When reflecting on his time in the ECHL, the quality of play stuck with McKelvie as well as the strength of the coaching in both organizations he played, and the professionalism with which the organizations were run. “Larry (Courville) and Rob (Murray) were just phenomenal coaches and they taught me a lot about the game.”
McKelvie recalled fondly the charitable efforts made on behalf of military causes by the teams he played professionally for, “There’s more to life than winning and losing – hockey people recognize that.”
As a member of the 2014 Kelly Cup champion Alaska Aces, McKelvie joined an exclusive club of professional hockey players.”There’s only a small percentage that will win a championship as a pro, so it’s really special. To have an opportunity to be a part of that team is a really big deal, and I think it only helps with the coaching career.”
After the Kelly Cup championship with Alaska, McKelvie was presented with the opportunity to return to West Point as an Assistant Coach for the men’s hockey team ahead of the 2014-15 season, which he took. His twin brother Chris, who played in both the ECHL and AHL, joined the Army staff in May 2016.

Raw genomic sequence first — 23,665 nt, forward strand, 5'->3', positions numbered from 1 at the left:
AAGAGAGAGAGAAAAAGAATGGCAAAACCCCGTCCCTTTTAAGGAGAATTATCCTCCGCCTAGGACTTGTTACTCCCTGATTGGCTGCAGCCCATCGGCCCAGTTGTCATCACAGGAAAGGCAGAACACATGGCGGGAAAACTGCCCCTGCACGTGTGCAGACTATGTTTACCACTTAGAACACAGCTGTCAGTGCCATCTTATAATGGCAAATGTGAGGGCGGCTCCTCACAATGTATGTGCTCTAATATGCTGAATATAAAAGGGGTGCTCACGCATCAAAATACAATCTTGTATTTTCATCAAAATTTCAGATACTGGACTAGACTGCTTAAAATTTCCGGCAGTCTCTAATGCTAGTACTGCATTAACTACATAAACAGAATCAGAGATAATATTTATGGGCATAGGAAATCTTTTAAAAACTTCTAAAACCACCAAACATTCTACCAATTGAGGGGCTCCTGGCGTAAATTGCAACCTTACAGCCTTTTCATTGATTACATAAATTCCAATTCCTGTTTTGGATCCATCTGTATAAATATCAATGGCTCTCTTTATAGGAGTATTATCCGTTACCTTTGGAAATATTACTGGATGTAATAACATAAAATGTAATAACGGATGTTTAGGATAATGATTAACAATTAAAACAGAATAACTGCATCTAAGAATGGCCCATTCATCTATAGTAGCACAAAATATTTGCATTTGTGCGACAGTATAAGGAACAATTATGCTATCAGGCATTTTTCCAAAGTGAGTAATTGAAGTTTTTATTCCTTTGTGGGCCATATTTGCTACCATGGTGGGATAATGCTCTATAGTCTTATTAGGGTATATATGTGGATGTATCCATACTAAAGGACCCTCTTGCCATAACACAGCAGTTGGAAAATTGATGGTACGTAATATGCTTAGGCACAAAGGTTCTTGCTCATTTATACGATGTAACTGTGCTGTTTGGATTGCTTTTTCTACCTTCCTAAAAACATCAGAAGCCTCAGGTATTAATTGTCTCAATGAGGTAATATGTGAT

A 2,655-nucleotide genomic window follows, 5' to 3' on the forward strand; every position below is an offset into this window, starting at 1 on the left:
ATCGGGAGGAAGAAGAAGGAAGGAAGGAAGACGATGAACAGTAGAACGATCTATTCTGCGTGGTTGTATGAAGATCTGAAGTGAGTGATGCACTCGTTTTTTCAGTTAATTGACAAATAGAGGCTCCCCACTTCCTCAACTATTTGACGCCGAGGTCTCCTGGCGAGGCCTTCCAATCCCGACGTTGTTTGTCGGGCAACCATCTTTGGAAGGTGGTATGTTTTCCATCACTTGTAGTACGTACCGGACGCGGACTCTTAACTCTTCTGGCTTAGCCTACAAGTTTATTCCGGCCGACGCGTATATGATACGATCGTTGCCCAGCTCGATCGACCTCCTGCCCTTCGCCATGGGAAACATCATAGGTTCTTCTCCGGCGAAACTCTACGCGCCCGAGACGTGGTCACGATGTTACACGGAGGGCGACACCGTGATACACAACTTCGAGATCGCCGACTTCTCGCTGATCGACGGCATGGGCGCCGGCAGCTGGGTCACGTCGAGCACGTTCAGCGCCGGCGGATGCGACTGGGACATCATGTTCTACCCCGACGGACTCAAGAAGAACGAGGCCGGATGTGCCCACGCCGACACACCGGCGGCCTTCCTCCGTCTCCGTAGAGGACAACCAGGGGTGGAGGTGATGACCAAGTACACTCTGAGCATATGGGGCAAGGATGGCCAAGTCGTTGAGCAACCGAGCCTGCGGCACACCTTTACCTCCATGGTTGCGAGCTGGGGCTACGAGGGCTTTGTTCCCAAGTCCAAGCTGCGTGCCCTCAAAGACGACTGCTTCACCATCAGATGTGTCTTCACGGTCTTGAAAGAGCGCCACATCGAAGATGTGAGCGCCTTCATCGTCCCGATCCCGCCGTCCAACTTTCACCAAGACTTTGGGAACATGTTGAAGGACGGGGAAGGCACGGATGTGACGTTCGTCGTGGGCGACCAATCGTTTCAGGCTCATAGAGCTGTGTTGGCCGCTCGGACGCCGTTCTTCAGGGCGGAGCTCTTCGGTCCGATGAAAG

“It’s a special place, I love being a part of this program. There are a lot of special young men that play here – they want to be leaders, they want to be great hockey players. It’s really fun to work with them every day and hopefully both Chris and I can influence the program in a positive way.”
McKelvie’s excitement about the opportunity to continue to serve in a leadership position for the West Point Hockey Program is hard to ignore.
“West Point is a place that sets you up for life, not just for hockey. Obviously being an officer in the Army is an unbelievable career and unbelievable experience. You realize that the hockey program is part of West Point, West Point’s not a part of the hockey program. The ultimate mission here is to create leaders.”
If Zach McKelvie is any indication, mission accomplished.